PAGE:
When we got back to camp, it was time to start the much-awaited fire. Here's my one-match fire, nothing artificial added.

 The kids were enthralled. I saw how fast the old sagebrush wood was burning and went to gather more!

I didn't manage to get many photos of the campsite, I was just ready to relax. Sleep was so-so, as it usually is in a tent! Henry started howling in the middle of the night, and we guessed that a mountain lion was close by. Fortunately it wandered off eventually and Henry stopped howling.

 The next morning it was time to go for a hike, and as it had been years since we had gone up to Lexington Arch, that's where we headed (it's actually a bit farther than what the sign says--and 800 foot elevation gain, so it's not a super fast hike).

 I liked this little plant. (Still need to look it up!)

 The views were great, with the layers of mountains stretching out towards the valley.

 Here are my husband and Desert Boy on one of the many switchbacks. I carried Desert Girl most of the way on my back. That was a good workout! Finally we arrived at the scenic overlook.

 The mighty 75-foot tall limestone arch. Someday I want to come photograph it at dusk or dawn, and had even thought about it for this trip, but sleep took priority.

 Desert Boy was happy to get to the overlook, as it was our designated snack stop.

 The clouds were building, but no rain was predicted so we continued up to the arch.

 We found more snow, but it was a warm day (especially for April), so it was welcome.

 We stopped at the bridge to take photos. In big snow years water flows under the bridge, but not this year.

 The last few switchbacks were tough, but we made it!

 It's thought that an ancient cave was at the site, and the arch is all that remains of it. I found what looked like old broken-off cave formations in the rock. It's fun to imagine what the cave would have been like.

 We tried for a family picture with the self-timer.

 I like the spire off to one side of the arch. It gives it some extra character.

 We had the arch all to ourselves. It felt really remote.

Then I had the bright idea that instead of taking the regular trail back, we could take the old trail back. It hasn't been used for about 25 years, but I had found parts of it a few years back. And I had conveniently forgotten how hard it was.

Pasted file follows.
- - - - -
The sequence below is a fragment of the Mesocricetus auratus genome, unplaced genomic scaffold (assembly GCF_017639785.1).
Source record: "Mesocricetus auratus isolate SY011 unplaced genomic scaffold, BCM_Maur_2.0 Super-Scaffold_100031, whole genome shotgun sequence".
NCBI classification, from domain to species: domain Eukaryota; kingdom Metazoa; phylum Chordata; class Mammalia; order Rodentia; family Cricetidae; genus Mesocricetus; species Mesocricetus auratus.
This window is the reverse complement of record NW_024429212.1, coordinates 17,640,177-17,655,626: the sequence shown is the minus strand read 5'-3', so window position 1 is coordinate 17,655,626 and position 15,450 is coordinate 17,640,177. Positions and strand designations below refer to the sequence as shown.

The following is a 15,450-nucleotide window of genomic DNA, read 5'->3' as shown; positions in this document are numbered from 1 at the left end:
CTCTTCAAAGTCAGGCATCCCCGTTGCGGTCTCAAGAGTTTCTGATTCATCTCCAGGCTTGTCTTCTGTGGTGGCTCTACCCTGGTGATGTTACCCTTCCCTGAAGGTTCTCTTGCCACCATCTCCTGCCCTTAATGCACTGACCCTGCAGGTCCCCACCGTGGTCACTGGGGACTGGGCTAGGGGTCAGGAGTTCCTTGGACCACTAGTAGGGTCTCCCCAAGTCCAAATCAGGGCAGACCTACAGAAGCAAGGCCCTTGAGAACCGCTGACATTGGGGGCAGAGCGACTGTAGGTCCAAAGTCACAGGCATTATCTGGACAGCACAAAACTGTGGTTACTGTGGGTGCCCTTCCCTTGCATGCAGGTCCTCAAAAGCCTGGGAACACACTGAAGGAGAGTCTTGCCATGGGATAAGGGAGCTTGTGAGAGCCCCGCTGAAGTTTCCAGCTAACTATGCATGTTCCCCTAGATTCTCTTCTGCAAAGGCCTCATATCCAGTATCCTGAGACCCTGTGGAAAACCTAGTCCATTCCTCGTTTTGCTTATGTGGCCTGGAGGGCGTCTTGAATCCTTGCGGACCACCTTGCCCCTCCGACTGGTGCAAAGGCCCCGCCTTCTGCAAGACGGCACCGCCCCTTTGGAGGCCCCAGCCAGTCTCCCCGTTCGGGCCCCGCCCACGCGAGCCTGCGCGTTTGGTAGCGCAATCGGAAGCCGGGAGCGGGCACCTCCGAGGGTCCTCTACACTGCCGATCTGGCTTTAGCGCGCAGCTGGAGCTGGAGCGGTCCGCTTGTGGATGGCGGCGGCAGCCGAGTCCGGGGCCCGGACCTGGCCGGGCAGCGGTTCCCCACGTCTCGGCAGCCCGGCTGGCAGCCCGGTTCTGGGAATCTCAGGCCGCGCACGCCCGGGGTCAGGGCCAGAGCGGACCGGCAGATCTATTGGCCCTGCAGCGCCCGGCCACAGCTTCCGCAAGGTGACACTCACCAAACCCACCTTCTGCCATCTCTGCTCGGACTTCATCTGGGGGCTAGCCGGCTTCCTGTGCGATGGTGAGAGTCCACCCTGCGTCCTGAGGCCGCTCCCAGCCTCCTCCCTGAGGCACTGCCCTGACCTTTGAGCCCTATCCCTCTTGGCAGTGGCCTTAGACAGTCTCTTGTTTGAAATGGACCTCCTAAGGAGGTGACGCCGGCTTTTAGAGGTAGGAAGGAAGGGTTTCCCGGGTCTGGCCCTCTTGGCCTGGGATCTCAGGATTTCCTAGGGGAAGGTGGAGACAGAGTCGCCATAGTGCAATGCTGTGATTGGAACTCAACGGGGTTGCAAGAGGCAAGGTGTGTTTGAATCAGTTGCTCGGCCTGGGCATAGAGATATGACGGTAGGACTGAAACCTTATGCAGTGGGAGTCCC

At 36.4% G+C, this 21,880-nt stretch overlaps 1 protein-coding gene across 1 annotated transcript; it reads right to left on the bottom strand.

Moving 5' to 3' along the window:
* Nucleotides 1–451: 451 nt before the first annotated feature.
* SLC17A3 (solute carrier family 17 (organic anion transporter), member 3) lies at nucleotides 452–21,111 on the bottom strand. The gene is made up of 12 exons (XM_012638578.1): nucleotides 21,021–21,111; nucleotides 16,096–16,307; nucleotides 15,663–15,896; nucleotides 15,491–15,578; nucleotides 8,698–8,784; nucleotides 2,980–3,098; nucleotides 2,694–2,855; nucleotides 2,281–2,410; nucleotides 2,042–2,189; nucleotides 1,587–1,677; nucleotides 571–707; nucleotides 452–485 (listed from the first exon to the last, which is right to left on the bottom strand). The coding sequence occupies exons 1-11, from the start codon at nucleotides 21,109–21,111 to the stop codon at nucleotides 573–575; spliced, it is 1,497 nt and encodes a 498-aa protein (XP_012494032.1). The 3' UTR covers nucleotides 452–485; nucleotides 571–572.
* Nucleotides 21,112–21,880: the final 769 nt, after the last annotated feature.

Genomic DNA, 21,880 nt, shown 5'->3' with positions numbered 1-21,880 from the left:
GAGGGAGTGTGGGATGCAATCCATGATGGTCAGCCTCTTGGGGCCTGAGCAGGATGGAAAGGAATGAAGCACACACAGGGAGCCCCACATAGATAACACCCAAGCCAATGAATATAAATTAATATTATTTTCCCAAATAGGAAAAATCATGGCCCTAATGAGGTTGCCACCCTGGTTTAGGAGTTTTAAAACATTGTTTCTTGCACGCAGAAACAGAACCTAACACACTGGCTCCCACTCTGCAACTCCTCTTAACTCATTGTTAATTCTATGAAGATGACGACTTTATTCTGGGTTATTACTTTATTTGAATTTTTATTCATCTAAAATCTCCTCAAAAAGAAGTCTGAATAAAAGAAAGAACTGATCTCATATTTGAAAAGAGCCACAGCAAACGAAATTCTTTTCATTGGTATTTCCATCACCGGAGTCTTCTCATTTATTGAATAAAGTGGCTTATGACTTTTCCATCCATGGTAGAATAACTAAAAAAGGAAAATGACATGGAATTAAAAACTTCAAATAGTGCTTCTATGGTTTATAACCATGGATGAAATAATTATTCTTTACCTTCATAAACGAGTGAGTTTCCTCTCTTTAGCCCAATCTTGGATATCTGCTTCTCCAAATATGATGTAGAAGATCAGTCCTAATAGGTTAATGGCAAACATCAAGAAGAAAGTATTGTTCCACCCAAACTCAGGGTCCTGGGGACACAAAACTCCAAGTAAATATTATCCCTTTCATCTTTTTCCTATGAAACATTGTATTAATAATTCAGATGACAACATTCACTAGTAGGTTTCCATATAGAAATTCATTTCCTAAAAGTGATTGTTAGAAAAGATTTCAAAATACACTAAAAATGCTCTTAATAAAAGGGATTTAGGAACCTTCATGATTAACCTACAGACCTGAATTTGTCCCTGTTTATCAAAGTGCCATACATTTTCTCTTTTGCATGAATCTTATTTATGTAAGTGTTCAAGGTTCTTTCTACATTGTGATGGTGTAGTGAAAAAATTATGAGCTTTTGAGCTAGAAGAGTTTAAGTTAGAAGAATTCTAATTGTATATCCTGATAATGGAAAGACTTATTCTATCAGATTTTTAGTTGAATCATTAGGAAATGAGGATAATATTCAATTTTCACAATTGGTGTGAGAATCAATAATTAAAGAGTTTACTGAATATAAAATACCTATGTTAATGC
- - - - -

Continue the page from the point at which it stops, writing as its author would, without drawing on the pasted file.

The first part was really steep, but the views of the arch were great.

 We had some nice hiking through sage and forest alongside the snow-covered ravine. We had to go around big trees and fallen trees that covered the trail.

 But then it got really tough, with thickets of rose and willow that forced us to go up on the hill and do more bushwhacking, which was a real challenge with little kids. Fortunately my husband was able to wrangle them through the worst of it.

We kept hoping we would get to the end, but the canyon kept going and going. We were tired!

Finally we got to an old mine that was near the end (my photos didn't turn out so well).

 Desert Boy managed to catch a lizard, which was a highlight.

 Here, mom, check this out!
We went by this old cabin, which was really cool. It was built lincoln-log style, without nails. That gives you an idea of how old it is! I wonder how long it took the miners to build and how long they stayed in it. We were feeling remote, but they must have really felt like they were out in the boonies.

 Finally we got to the end. We won't be coming down from Lexington Arch that way again!

Seeing the truck gave Desert Boy and my husband a second wind and they rode their bikes back to the campsite, which was another adventure involving crashes. But all ended up well, and all our rose thorn scratches have healed and we can start planning our next camping trip!